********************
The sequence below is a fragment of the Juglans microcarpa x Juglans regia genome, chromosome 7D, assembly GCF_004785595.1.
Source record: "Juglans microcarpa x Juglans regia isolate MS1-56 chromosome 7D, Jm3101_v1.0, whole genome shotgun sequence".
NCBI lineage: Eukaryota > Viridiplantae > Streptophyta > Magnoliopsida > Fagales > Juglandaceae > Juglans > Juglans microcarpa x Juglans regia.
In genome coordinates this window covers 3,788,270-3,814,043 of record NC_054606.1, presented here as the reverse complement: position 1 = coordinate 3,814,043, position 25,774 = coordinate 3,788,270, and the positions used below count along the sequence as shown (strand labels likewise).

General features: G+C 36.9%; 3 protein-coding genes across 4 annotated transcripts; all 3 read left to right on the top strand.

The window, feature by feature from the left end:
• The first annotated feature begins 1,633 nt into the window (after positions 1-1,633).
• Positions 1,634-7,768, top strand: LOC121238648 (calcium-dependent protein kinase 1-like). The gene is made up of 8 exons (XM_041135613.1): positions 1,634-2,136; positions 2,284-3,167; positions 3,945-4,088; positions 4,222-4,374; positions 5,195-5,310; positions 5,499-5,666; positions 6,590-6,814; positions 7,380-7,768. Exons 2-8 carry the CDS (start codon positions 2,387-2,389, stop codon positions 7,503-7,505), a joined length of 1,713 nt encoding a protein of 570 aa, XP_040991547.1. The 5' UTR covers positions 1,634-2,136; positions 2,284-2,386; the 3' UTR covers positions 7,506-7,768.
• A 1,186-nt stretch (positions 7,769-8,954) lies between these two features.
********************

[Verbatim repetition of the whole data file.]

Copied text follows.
The sequence below is a fragment of the Juglans microcarpa x Juglans regia genome, chromosome 7D, assembly GCF_004785595.1.
Source record: "Juglans microcarpa x Juglans regia isolate MS1-56 chromosome 7D, Jm3101_v1.0, whole genome shotgun sequence".
NCBI lineage: Eukaryota > Viridiplantae > Streptophyta > Magnoliopsida > Fagales > Juglandaceae > Juglans > Juglans microcarpa x Juglans regia.
In genome coordinates this window covers 3,788,270-3,814,043 of record NC_054606.1, presented here as the reverse complement: position 1 = coordinate 3,814,043, position 25,774 = coordinate 3,788,270, and the positions used below count along the sequence as shown (strand labels likewise).

General features: G+C 36.9%; 3 protein-coding genes across 4 annotated transcripts; all 3 read left to right on the top strand.

The window, feature by feature from the left end:
• The first annotated feature begins 1,633 nt into the window (after positions 1-1,633).
• Positions 1,634-7,768, top strand: LOC121238648 (calcium-dependent protein kinase 1-like). The gene is made up of 8 exons (XM_041135613.1): positions 1,634-2,136; positions 2,284-3,167; positions 3,945-4,088; positions 4,222-4,374; positions 5,195-5,310; positions 5,499-5,666; positions 6,590-6,814; positions 7,380-7,768. Exons 2-8 carry the CDS (start codon positions 2,387-2,389, stop codon positions 7,503-7,505), a joined length of 1,713 nt encoding a protein of 570 aa, XP_040991547.1. The 5' UTR covers positions 1,634-2,136; positions 2,284-2,386; the 3' UTR covers positions 7,506-7,768.
• A 1,186-nt stretch (positions 7,769-8,954) lies between these two features.